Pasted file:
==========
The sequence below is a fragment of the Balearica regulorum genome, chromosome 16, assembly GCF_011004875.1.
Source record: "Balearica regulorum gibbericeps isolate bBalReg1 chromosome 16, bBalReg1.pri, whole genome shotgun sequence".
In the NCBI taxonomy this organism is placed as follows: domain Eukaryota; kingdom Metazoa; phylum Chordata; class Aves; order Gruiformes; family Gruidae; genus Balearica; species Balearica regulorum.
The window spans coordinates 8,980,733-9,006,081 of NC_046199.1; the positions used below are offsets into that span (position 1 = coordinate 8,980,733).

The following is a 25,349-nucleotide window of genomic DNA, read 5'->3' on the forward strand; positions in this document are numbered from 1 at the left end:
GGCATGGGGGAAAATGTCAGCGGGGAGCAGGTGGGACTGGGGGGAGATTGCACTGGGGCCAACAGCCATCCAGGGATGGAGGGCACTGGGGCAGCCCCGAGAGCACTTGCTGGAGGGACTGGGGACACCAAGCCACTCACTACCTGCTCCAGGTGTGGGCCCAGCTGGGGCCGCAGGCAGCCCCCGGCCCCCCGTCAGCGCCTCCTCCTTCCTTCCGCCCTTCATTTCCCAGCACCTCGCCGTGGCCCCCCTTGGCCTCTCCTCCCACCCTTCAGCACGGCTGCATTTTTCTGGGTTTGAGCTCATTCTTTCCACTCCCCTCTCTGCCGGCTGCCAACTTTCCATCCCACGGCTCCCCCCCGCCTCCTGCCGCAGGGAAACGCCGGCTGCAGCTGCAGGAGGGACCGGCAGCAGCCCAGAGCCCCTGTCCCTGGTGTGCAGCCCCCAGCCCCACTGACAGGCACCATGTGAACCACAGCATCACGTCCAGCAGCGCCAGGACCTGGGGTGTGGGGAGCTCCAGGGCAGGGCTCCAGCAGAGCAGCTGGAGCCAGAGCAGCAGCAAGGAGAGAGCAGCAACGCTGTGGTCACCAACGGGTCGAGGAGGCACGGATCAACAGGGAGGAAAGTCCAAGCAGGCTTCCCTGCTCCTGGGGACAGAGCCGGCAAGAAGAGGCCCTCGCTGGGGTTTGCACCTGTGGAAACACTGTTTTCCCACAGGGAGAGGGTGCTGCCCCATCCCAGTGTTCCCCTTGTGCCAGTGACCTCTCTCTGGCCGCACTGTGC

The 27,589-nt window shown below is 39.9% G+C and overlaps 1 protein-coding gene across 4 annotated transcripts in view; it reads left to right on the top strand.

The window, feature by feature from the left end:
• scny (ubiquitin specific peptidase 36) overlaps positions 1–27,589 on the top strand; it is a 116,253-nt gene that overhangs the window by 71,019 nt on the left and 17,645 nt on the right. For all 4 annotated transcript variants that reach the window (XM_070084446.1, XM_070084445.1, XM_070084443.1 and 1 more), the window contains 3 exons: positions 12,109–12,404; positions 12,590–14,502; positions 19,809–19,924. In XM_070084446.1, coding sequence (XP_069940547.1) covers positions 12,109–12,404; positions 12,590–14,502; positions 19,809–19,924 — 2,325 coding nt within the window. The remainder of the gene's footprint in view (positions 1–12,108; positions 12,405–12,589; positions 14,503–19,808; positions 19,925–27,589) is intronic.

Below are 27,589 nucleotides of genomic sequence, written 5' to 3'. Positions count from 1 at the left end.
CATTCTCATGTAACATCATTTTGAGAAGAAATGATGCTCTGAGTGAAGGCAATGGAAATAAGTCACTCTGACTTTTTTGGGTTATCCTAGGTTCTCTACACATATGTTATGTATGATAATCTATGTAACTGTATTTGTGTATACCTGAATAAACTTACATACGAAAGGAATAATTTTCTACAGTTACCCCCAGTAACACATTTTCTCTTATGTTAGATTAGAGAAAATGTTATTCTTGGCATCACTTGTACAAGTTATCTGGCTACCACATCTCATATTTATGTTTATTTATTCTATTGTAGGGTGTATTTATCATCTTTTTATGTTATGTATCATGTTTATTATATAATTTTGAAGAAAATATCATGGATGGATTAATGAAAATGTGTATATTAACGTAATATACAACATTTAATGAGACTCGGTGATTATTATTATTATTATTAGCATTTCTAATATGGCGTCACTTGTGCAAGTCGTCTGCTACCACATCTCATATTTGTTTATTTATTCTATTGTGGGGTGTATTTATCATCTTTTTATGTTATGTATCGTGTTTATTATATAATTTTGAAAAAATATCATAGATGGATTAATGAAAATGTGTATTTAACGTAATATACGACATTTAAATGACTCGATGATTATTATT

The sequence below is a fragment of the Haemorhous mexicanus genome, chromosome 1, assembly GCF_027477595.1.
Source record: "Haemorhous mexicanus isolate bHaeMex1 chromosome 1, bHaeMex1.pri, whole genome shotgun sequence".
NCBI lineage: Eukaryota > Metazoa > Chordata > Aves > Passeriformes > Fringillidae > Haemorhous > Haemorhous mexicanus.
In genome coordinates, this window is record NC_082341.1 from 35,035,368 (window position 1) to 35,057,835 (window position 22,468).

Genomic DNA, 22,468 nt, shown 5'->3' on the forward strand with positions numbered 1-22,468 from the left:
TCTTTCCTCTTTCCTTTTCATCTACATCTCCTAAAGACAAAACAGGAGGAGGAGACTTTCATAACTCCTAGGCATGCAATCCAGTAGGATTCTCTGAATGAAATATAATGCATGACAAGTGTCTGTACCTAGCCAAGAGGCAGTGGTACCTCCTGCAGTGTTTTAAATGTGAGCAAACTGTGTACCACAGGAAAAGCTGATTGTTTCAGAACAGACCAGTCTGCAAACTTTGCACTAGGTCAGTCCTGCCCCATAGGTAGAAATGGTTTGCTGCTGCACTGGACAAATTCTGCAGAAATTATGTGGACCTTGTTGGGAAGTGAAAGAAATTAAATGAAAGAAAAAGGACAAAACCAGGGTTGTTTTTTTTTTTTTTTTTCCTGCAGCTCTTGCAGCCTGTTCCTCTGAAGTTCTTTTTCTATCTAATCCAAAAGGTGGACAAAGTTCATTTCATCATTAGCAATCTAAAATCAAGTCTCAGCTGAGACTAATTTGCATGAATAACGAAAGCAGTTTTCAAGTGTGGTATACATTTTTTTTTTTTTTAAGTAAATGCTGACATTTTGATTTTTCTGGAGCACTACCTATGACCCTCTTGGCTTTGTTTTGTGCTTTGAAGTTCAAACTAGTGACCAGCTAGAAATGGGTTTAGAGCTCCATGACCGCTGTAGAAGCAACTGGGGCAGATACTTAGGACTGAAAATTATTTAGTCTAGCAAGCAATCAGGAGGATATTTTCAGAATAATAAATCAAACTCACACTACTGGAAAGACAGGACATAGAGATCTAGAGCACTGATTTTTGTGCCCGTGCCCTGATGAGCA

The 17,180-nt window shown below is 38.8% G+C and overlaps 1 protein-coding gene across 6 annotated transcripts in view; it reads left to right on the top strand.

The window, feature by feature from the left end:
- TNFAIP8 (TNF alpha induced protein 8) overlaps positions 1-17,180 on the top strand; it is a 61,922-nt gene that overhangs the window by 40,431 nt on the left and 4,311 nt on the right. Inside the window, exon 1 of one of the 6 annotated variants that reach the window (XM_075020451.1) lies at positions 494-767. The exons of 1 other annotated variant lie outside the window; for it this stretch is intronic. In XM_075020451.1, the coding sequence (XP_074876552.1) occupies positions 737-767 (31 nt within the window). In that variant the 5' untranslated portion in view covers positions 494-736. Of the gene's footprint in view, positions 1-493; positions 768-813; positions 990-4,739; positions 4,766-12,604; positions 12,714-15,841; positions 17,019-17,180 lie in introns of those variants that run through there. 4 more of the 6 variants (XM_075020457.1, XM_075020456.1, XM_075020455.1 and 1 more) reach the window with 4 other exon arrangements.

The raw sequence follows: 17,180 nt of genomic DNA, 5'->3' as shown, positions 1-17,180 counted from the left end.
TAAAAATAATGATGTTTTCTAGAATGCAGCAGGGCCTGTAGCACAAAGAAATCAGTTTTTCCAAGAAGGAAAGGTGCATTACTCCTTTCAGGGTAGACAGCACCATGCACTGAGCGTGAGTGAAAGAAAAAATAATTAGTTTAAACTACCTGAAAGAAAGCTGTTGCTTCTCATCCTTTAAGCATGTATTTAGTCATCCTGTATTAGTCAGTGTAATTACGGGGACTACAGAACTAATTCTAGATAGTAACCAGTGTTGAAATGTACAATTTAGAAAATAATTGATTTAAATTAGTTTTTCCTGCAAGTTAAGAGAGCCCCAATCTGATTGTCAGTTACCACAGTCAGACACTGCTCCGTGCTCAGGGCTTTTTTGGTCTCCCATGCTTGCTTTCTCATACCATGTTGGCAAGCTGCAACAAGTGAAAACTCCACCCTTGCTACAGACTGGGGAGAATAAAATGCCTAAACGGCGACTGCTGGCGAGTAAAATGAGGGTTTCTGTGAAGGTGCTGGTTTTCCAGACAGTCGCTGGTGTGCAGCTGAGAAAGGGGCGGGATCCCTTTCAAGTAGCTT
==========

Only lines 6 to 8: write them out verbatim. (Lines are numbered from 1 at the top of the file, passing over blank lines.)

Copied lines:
GGCATGGGGGAAAATGTCAGCGGGGAGCAGGTGGGACTGGGGGGAGATTGCACTGGGGCCAACAGCCATCCAGGGATGGAGGGCACTGGGGCAGCCCCGAGAGCACTTGCTGGAGGGACTGGGGACACCAAGCCACTCACTACCTGCTCCAGGTGTGGGCCCAGCTGGGGCCGCAGGCAGCCCCCGGCCCCCCGTCAGCGCCTCCTCCTTCCTTCCGCCCTTCATTTCCCAGCACCTCGCCGTGGCCCCCCTTGGCCTCTCCTCCCACCCTTCAGCACGGCTGCATTTTTCTGGGTTTGAGCTCATTCTTTCCACTCCCCTCTCTGCCGGCTGCCAACTTTCCATCCCACGGCTCCCCCCCGCCTCCTGCCGCAGGGAAACGCCGGCTGCAGCTGCAGGAGGGACCGGCAGCAGCCCAGAGCCCCTGTCCCTGGTGTGCAGCCCCCAGCCCCACTGACAGGCACCATGTGAACCACAGCATCACGTCCAGCAGCGCCAGGACCTGGGGTGTGGGGAGCTCCAGGGCAGGGCTCCAGCAGAGCAGCTGGAGCCAGAGCAGCAGCAAGGAGAGAGCAGCAACGCTGTGGTCACCAACGGGTCGAGGAGGCACGGATCAACAGGGAGGAAAGTCCAAGCAGGCTTCCCTGCTCCTGGGGACAGAGCCGGCAAGAAGAGGCCCTCGCTGGGGTTTGCACCTGTGGAAACACTGTTTTCCCACAGGGAGAGGGTGCTGCCCCATCCCAGTGTTCCCCTTGTGCCAGTGACCTCTCTCTGGCCGCACTGTGC

The 27,589-nt window shown below is 39.9% G+C and overlaps 1 protein-coding gene across 4 annotated transcripts in view; it reads left to right on the top strand.

The window, feature by feature from the left end: